"We believe that such technology is not only useful, but also contributes to a safe and sound life for us all," said Japan's ambassador Toshio Sano.

Campaigner Noel Sharkey, emeritus professor of robotics and artificial intelligence at Britain's University of Sheffield, said autonomy itself is not the problem.

"There is just one thing that we don't want, and that's what we call the kill function," he said.

One aim is to start sketching out the definition of a robot weapon.

US delegate Stephen Townley said the Terminator image was misleading.

"That is a far cry from what we should be focusing on, which is the likely trajectory of technological development, not images from popular culture," he said.

"The United States believes it is premature to determine where these discussions might or should lead," he added.

In 2012, Washington imposed a 10-year human control requirement on automated weapons, welcomed by campaigners even though they said it should go further.

Supporters of automated weapons say they have life-saving potential in warfare, for example being able to get closer than troops to assess a threat properly, without letting emotion cloud decision-making.

But that is precisely what worries critics.

"If we don't inject a moral and ethical discussion into this, we won't control warfare," said Jody Williams, who won the 1997 Nobel Peace Prize for her campaign for a treaty banning landmines.


Related Links
All about the robots on Earth and beyond!

Comment on this article via your Facebook, Yahoo, AOL, Hotmail login.

Share this article via these popular social media networks DiggDigg RedditReddit GoogleGoogle

Memory Foam Mattress Review
Newsletters :: SpaceDaily :: SpaceWar :: TerraDaily :: Energy Daily
XML Feeds :: Space News :: Earth News :: War News :: Solar Energy News

DARPA-Funded DEKA Arm System Earns FDA Approval
Washington DC (SPX) May 13, 2014
DARPA launched the Revolutionizing Prosthetics program with a radical goal: gain U.S. Food and Drug Administration (FDA) approval for an advanced electromechanical prosthetic upper limb with near-natural control that enhances independence and improves quality of life for amputees. Today, less than eight years after the effort was launched, that dream is a reality; the FDA approved the DEKA Arm S ... read more

LRO View of Earth

Russia to begin Moon colonization in 2030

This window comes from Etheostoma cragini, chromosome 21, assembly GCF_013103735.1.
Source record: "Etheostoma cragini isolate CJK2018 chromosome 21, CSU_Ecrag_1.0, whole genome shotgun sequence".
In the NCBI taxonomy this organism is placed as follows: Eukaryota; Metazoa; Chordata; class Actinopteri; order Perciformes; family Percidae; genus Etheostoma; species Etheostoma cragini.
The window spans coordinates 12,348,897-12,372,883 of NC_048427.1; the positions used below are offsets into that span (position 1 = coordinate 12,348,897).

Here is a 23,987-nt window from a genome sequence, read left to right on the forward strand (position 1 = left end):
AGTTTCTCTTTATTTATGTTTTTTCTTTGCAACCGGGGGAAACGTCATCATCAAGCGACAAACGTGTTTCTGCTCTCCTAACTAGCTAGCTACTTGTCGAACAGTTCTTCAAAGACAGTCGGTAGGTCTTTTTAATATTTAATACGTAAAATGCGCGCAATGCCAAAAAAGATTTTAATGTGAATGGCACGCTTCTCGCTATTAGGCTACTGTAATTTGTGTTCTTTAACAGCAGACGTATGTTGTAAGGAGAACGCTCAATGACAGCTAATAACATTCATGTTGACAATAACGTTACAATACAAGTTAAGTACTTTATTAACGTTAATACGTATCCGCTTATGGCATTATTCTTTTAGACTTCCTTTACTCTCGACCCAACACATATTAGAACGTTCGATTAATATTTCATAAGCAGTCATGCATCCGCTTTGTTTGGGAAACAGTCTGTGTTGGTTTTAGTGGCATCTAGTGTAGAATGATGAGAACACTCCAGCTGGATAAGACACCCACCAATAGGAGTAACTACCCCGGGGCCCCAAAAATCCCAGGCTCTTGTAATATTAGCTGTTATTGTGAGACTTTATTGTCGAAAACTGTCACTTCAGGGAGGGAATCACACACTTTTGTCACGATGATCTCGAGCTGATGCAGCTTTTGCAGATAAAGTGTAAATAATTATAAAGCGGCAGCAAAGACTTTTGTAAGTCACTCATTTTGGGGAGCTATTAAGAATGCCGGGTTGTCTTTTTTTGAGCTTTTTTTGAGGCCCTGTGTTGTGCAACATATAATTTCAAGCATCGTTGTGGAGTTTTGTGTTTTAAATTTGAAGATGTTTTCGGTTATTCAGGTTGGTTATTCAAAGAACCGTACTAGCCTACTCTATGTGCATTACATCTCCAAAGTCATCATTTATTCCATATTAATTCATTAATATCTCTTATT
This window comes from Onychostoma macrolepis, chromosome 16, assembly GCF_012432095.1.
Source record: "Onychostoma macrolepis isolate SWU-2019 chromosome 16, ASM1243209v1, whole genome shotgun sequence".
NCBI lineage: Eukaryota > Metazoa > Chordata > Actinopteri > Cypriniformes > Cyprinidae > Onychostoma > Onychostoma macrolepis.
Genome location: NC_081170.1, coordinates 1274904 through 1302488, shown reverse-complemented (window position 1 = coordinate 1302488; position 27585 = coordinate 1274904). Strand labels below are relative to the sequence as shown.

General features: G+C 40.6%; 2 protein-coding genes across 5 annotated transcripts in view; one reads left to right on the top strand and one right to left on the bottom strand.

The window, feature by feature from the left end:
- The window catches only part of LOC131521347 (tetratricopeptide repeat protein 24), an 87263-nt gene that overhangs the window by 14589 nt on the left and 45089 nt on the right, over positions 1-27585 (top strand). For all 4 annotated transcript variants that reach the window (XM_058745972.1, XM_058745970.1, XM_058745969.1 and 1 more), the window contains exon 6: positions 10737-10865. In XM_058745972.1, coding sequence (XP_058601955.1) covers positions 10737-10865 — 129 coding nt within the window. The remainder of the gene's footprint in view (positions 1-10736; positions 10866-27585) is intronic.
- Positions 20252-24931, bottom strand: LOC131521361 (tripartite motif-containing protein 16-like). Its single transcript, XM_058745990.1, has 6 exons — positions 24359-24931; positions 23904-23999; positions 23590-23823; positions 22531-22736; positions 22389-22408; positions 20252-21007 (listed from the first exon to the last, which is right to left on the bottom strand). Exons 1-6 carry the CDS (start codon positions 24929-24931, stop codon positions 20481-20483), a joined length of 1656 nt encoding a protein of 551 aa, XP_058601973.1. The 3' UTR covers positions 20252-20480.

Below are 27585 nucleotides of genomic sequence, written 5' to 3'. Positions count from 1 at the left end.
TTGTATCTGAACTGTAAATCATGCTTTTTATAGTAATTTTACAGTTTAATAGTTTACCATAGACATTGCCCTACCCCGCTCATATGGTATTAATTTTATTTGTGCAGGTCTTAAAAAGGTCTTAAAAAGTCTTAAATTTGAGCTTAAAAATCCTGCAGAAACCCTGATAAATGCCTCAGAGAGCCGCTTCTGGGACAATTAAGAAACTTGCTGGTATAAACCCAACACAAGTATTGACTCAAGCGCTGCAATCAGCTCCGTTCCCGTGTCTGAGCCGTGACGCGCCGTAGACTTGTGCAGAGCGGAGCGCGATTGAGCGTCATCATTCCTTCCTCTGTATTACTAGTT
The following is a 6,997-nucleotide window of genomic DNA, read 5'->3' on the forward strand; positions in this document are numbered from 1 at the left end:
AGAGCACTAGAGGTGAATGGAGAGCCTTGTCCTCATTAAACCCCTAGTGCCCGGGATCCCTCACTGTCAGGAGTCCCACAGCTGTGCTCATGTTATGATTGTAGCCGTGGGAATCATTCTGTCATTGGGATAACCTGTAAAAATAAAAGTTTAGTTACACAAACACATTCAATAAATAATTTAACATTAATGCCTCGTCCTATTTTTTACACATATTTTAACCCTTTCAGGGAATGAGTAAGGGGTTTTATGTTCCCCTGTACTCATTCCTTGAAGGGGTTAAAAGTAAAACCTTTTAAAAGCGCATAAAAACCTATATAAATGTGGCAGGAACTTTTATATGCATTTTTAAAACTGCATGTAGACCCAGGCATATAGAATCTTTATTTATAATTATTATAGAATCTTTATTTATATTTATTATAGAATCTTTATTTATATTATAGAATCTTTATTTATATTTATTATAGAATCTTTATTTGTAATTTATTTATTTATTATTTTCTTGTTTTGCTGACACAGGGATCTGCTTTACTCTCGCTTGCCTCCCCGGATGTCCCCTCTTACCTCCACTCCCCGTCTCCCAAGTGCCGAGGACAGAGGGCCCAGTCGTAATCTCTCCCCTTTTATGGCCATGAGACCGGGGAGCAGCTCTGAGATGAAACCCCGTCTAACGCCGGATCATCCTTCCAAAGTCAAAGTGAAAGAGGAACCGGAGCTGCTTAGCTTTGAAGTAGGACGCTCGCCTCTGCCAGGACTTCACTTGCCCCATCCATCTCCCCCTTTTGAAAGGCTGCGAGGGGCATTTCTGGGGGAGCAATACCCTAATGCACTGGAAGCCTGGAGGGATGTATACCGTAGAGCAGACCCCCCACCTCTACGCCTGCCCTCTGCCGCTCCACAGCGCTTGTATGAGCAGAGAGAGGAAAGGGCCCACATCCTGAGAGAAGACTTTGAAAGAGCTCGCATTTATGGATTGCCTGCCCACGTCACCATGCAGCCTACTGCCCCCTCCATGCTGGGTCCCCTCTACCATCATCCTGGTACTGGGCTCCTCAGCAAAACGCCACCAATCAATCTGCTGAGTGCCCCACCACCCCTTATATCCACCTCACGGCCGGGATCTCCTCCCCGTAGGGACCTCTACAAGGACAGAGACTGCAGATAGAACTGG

Astrobotic Partners With NASA To Develop Robotic Lunar Landing Capability

John C. Houbolt, Unsung Hero of the Apollo Program, Dies at Age 95

NASA wants greenhouse on Mars by 2021

Reset and Recovery for Opportunity

NASA's Curiosity Rover Drills Sandstone Slab on Mars

Mars mission scientist Colin Pillinger dies

'Convergent' Research Solves Problems that Cross Disciplinary Boundaries

Pioneering Test Pilot Bill Dana Dies at Age 83

More Plant Science as Expedition 39 Trio Trains for Departure

NASA Astronauts go underwater to test tools for a mission to an asteroid

New satellite launch center to conduct joint drill

China issues first assessment on space activities

China launches experimental satellite

Tiangong's New Mission

Russia to only use ISS until 2020: official

Ham video premiers on Space Station

NASA Seeks to Evolve ISS for New Commercial Opportunities

Astronauts Complete Short Spacewalk to Replace Backup Computer

Replacing Russian-made rocket engines is not easy

Pre-launch processing begins for the O3b Networks satellites

US sanctions against Russia had no effect on International Launch Services

SHERPA launch service deal to deploy 1200 kilo smallsat payloads

Length of Exoplanet Day Measured for First Time

Spitzer and WISE Telescopes Find Close, Cold Neighbor of Sun

Alien planet's rotation speed clocked for first time

Seven Samples from the Solar System's Birth

Exelis advancing sensor detection system

Airbus Defence and Space in radar technology study

Ultrafast laser technique developed to observe electron action

Quantum trimer -- from a distance

The content herein, unless otherwise known to be public domain, are Copyright 1995-2014 - Space Media Network. All websites are published in Australia and are solely subject to Australian law and governed by Fair Use principals for news reporting and research purposes. AFP, UPI and IANS news wire stories are copyright Agence France-Presse, United Press International and Indo-Asia News Service. ESA news reports are copyright European Space Agency. All NASA sourced material is public domain. Additional copyrights may apply in whole or part to other bona fide parties. Advertising does not imply endorsement, agreement or approval of any opinions, statements or information provided by Space Media Network on any Web page published or hosted by Space Media Network. Privacy Statement All images and articles appearing on Space Media Network have been edited or digitally altered in some way. Any requests to remove copyright material will be acted upon in a timely and appropriate manner. Any attempt to extort money from Space Media Network will be ignored and reported to Australian Law Enforcement Agencies as a potential case of financial fraud involving the use of a telephonic carriage device or postal service.